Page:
Several 911 variants are available with a rag-top, including the Carrera 4 GTS. This version will propel you from 0-62mph in under four seconds and boasts a top speed of 191mph, so it sits firmly in supercar territory. When it comes to ownership, Porsche always performs well as a brand in our Driver Power satisfaction survey, so the experience should be a pleasant and drama-free one.

7. Chevrolet Corvette Convertible

The C8 Corvette is a far more sophisticated machine than its ancestors, so much so that it can safely be regarded as a fully-fledged supercar. It still has a V8 heart, but this is now mid-mounted for better weight distribution. The eight-speed dual-clutch gearbox is also on par with Porsche’s renowned PDK system. 

Perhaps most crucially, though, the Corvette now looks like a proper supercar, and opting for the convertible means you can feel the wind in your hair while blasting onto a top speed of 184mph. You’ll also save a small fortune compared to its European rivals, too.

6. Fiat 500C

  • Prices from £28,000
  • Best for efficiency

Over the years, the Fiat 500 has evolved into a fully-electric city car, but it still retains plenty of the original model’s retro charm. It’s far from old-school when it comes to tech, though, as it features level 2 autonomous driving – this means it can automatically adjust acceleration and braking while staying in the correct lane. There’s plenty of standard on-board kit, too, and opting for the 500C adds a full-length retractable canvas roof to the mix.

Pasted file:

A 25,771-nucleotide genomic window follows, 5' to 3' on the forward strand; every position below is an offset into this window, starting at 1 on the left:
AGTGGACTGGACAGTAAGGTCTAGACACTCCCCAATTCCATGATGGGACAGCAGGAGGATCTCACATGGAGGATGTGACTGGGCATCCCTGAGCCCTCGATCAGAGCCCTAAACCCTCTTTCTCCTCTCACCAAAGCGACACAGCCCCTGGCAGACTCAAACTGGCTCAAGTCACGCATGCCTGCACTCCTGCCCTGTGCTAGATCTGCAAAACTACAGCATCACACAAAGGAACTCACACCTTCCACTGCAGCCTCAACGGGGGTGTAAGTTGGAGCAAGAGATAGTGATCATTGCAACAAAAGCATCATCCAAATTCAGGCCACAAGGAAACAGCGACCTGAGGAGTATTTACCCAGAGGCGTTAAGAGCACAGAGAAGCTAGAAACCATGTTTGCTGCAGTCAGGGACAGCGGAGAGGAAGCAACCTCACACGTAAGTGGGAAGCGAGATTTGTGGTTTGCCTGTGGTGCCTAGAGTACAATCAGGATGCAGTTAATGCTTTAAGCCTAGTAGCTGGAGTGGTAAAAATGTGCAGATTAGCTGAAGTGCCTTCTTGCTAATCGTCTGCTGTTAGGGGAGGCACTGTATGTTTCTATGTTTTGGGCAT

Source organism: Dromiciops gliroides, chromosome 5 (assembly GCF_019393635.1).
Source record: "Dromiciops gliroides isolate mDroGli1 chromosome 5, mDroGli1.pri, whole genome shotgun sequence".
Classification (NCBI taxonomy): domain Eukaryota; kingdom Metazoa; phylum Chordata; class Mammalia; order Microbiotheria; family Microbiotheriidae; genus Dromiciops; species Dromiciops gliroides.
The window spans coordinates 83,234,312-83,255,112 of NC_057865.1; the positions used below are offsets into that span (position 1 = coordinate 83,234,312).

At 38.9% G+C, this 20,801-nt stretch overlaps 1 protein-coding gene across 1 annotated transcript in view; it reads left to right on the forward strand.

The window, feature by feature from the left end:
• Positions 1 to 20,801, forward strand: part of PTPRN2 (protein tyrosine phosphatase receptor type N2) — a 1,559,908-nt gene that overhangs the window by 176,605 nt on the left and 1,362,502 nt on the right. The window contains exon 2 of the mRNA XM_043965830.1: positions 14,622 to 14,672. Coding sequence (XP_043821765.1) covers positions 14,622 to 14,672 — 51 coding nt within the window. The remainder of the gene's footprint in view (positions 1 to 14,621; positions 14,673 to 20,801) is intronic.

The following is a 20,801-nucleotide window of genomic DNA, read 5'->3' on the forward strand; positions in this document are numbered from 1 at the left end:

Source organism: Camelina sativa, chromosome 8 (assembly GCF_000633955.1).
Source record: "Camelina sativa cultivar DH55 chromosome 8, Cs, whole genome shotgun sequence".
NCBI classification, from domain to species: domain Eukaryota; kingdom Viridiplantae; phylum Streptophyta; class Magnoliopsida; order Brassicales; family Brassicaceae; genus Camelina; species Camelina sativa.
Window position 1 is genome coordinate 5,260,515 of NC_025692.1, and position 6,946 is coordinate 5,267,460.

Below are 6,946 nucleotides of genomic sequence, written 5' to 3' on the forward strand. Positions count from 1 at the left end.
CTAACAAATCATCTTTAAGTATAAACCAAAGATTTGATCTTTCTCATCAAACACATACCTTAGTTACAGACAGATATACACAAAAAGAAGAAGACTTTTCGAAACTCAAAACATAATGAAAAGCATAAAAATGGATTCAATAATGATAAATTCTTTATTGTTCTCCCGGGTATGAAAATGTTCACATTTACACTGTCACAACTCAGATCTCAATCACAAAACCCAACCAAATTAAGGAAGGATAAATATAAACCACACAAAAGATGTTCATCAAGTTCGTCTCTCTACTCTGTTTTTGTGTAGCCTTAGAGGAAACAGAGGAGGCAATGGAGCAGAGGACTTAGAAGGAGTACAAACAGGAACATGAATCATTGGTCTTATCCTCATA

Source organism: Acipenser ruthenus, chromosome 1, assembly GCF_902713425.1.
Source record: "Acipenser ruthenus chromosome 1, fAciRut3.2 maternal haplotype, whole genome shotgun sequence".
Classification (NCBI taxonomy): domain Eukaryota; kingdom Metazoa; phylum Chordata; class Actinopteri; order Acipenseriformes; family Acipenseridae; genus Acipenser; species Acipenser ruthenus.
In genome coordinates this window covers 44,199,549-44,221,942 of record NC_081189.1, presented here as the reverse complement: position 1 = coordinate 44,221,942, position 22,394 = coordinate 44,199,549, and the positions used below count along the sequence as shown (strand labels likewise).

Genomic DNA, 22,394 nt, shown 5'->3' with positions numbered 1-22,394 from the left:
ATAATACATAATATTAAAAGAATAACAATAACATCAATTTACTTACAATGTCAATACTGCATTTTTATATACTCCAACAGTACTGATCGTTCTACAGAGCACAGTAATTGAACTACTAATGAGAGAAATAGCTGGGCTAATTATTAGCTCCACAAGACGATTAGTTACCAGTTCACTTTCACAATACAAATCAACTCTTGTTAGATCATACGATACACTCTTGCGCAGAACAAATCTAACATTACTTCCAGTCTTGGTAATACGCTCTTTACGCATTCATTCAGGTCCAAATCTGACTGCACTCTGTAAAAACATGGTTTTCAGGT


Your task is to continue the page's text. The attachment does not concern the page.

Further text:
While the little, all-electric Fiat, with its zippy and near-silent drivetrain, is at its best on city streets, it will also take on long motorway journeys without feeling out of its depth. Fiat says the 500C can cover up to 191 miles when fully charged, while a 10 to 80 per cent top-up takes around 35 minutes from most DC rapid chargers. 

5. Bentley Continental GTC

Another money-no-object convertible, the Bentley Continental GTC is devoted to delivering the most luxurious open-top driving experience possible. Opulent, finely crafted and full of the very latest technology, Bentley’s new-age interior design is a marvel. As befitting of a grand tourer, the cabin remains exceptionally hushed at high speeds – despite the fabric roof. 

Gaining speed is just as effortless as the way the air suspension soaks up all imperfections in the road, because the Continental GTC is available with a 4.0-litre twin-turbo V8 that packs up to 542bhp and 770Nm of muscle. Until April this year, it can even be had with a 6.0-litre twin-turbo W12 that delivers a phenomenal 650bhp and 900Nm of torque in its most potent form.  

4. Porsche 718 Boxster

While hardcore fans of Porsche’s entry-level cabriolet probably still aren’t pleased with the decision to fit the latest version with a flat-four engine, there’s no denying that the 718 Boxster is supremely fun to drive. The mid-engined layout means the Boxster feels beautifully balanced mid-corner, plus it changes direction with acrobatic agility.